917 F.2d 382 (9th Cir. 1990), 88-15644, Walker v. Sumner
|Citation:||917 F.2d 382|
|Party Name:||Andrew John WALKER, Plaintiff-Appellant, v. George W. SUMNER, Defendant-Appellee.|
|Case Date:||October 22, 1990|
|Court:||United States Courts of Appeals, Court of Appeals for the Ninth Circuit|
Submitted Dec. 13, 1989[*]
Andrew John Walker, Marion, Ill., in pro per.
J. Marty Howard, Nevada Atty. General's Office, Carson City, Nev., for defendant-appellee.
Appeal from the United States District Court for the District of Nevada.
Before REINHARDT, BEEZER and KOZINSKI, Circuit Judges.
REINHARDT, Circuit Judge:
Andrew Walker, a former inmate of Nevada State Prison, brought an action against the director of the Nevada Department of Prisons and various prison officers and administrators under 42 U.S.C. Sec. 1983 (1982) alleging that his fourth, eighth, and fourteenth amendment rights were violated. He contends the violation occurred when prison guards forced him to submit to a blood test--purportedly in connection with an AIDS testing program being administered in the state prisons--by threatening to shoot him with "taser" guns. 1 The district court, adopting the Report and Recommendation of a magistrate, granted defendants' motion for summary judgment and Walker appealed. A review of the record reveals that defendants offered no evidence that the AIDS test, if such was the purpose of the blood sampling, was "reasonably related to legitimate penological interests." Turner v. Safley, 482 U.S. 78, 89, 107 S.Ct. 2254, 2261-62, 96 L.Ed.2d 64 (1987). Moreover, the record reveals that a material issue of fact exists regarding the prison officials' purpose in drawing Walker's blood. Accordingly, summary judgment in favor of the prison officials was inappropriate. We reverse.
Pursuant to a Department of Prisons directive to obtain blood samples from all inmates, a prison nurse and security personnel approached Walker's cell with the intent of extracting blood from him. When the nurse asked Walker to put his arm through the food slot in his cell door so that she could draw his blood, he refused. She therefore directed that he be "red-tagged;" as a result, Walker was not allowed to shower or engage in recreational activities.
The following day, a security squad and two nurses returned to Walker's cell. When asked to put out his arm, he again refused, stating that he did not want to give blood. Sergeant P.C. Johnstone, a defendant in this case, told Walker that the warden had authorized him to use force if necessary to obtain the blood sample. Johnstone then told the nurses to leave, and he and the other security guards present drew their clubs and at least one turned on his taser gun. Walker tried to render any use of the taser gun ineffective by blocking part of his cell. However, Johnstone was ultimately able to aim his gun at Walker; he then ordered him to submit to the blood test, and Walker ended his physical resistance. The nurses then returned, and one of them reached through the cell door, took Walker's arm, and drew his blood. Walker alleges that the nurse was in "civilian" rather than "medical" clothing and that the needle she used was carried in an open cardboard box.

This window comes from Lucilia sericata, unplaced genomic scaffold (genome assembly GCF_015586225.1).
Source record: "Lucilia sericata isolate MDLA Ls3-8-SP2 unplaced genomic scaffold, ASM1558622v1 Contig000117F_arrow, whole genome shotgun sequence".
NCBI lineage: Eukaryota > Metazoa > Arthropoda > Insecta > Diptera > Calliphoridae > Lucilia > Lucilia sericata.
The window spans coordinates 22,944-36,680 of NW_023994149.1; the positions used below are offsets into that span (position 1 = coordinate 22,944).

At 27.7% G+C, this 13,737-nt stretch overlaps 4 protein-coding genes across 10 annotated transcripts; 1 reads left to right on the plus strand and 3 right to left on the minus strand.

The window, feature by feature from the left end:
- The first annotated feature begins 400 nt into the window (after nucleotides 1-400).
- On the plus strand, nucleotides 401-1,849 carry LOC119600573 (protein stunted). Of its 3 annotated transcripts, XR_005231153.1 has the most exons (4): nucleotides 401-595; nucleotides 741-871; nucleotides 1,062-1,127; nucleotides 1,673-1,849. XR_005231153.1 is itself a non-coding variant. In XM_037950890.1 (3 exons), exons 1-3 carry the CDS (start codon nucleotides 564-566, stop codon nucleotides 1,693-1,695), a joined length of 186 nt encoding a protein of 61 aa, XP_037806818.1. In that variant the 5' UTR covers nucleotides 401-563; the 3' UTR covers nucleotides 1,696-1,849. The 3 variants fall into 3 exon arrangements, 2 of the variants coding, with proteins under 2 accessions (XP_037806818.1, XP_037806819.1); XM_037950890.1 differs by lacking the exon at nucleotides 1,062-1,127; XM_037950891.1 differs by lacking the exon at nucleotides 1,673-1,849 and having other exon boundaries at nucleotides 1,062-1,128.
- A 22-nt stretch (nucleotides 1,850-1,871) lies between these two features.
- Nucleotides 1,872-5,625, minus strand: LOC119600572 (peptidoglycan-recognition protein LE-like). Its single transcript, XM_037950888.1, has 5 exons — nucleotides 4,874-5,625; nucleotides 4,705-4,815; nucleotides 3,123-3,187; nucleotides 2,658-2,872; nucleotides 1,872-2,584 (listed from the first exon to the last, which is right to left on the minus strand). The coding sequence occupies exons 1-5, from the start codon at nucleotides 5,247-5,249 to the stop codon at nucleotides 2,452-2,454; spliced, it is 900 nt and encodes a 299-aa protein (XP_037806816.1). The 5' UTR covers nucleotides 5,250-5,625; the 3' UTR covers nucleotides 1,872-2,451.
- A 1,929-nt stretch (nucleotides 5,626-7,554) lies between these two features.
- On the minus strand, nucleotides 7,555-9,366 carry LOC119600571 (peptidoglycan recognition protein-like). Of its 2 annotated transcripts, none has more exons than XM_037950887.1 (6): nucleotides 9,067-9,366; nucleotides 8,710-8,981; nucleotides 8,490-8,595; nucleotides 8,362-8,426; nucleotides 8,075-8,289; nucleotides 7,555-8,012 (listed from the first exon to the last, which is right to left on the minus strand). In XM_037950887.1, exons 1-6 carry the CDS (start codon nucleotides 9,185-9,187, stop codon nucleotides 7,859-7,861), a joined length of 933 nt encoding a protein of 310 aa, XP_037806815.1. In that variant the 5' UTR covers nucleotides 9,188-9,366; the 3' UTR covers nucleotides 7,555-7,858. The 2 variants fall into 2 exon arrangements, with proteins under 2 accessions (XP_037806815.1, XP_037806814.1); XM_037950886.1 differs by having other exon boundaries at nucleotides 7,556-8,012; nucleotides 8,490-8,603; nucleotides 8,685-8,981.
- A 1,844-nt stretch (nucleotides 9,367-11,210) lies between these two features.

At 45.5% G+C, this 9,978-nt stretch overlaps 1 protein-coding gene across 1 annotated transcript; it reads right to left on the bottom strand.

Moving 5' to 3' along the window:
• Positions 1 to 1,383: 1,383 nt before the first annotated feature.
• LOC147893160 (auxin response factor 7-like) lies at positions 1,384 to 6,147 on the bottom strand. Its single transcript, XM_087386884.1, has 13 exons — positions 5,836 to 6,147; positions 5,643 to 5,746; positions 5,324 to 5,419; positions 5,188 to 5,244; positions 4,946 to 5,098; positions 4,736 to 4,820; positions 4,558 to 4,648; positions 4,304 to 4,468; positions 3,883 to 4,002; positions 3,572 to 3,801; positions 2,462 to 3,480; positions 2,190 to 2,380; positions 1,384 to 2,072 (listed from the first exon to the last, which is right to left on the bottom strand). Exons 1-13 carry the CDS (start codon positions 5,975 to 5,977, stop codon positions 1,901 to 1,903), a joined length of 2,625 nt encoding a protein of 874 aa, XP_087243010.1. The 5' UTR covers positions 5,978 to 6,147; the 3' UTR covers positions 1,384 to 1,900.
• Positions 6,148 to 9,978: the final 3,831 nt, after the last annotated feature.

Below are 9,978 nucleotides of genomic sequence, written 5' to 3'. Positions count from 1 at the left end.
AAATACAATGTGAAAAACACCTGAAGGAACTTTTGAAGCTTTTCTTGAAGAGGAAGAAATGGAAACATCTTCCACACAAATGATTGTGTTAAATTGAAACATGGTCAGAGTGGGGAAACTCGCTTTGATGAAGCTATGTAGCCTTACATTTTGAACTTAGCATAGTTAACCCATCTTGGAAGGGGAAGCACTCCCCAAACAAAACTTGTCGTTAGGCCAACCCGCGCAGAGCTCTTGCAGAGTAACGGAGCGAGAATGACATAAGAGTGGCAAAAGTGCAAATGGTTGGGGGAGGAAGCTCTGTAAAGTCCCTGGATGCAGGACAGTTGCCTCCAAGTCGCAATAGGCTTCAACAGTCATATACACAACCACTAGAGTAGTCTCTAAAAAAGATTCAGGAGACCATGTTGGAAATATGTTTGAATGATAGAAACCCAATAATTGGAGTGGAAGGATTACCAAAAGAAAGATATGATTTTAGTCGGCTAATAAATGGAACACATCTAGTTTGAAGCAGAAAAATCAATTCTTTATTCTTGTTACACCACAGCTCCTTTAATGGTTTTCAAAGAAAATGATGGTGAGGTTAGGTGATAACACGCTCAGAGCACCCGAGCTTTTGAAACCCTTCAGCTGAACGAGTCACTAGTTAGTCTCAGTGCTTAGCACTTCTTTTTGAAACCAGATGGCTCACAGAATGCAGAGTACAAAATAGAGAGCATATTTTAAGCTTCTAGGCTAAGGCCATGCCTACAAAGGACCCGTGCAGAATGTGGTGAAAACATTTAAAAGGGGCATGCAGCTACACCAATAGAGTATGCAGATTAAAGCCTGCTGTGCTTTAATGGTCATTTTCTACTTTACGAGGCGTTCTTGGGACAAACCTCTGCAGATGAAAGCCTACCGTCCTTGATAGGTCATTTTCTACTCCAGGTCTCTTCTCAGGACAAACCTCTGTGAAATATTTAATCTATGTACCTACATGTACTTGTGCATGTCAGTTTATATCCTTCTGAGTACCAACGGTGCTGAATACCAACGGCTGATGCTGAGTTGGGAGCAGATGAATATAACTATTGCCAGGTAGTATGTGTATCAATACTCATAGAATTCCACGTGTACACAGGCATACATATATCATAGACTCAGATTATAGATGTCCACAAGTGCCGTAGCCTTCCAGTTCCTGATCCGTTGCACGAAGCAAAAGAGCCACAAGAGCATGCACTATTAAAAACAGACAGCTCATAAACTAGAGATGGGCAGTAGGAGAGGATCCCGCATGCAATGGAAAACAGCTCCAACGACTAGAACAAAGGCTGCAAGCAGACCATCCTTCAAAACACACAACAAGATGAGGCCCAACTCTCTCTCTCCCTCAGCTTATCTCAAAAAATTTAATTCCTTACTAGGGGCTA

Walker admits that prior to the forced withdrawal of his blood he saw a memorandum addressed to prison staff explaining that blood tests would be conducted, but he asserts, correctly, that the memorandum did not state either that the tests were mandatory or that their purpose was to screen for AIDS. The prison officials, on the other hand, contend that the blood tests were in fact administered in order to determine if any prisoners were carriers of the AIDS virus; they also allege that they delivered a letter to Walker explaining that such was the reason for the tests and that the tests were mandatory. Walker asserts that he never received any such letter. 2 He also asserts that the blood samples were collected in order to help train medical personnel in the administering of tests for the AIDS virus. He alleges that each inmate was screened for AIDS upon entering the prison, and that the prison officials knew that no prisoners had AIDS at the time the disputed samples were taken. Defendants do not contest the latter two allegations.
Walker brought this section 1983 action in propria persona. Alleging violations of his fourth, eighth, and fourteenth amendment rights, he sought money damages for the involuntary withdrawal of his blood. Defendants moved for summary judgment. Walker did not respond within the allotted time, but rather filed a motion to compel the prison officials to comply with the discovery requests he had served on them several months earlier. He also asked the court to "vacate" the motion for summary judgment on the ground that defendants had not produced requested documents or answered written interrogatories. The magistrate denied the discovery requests, in part because Walker did not state that the material was necessary to oppose the motion for summary judgment. The magistrate did, however, permit Walker to file an opposition to defendants' motion.
The magistrate recommended that the motion for summary judgment be granted. She concluded that the prison officials...
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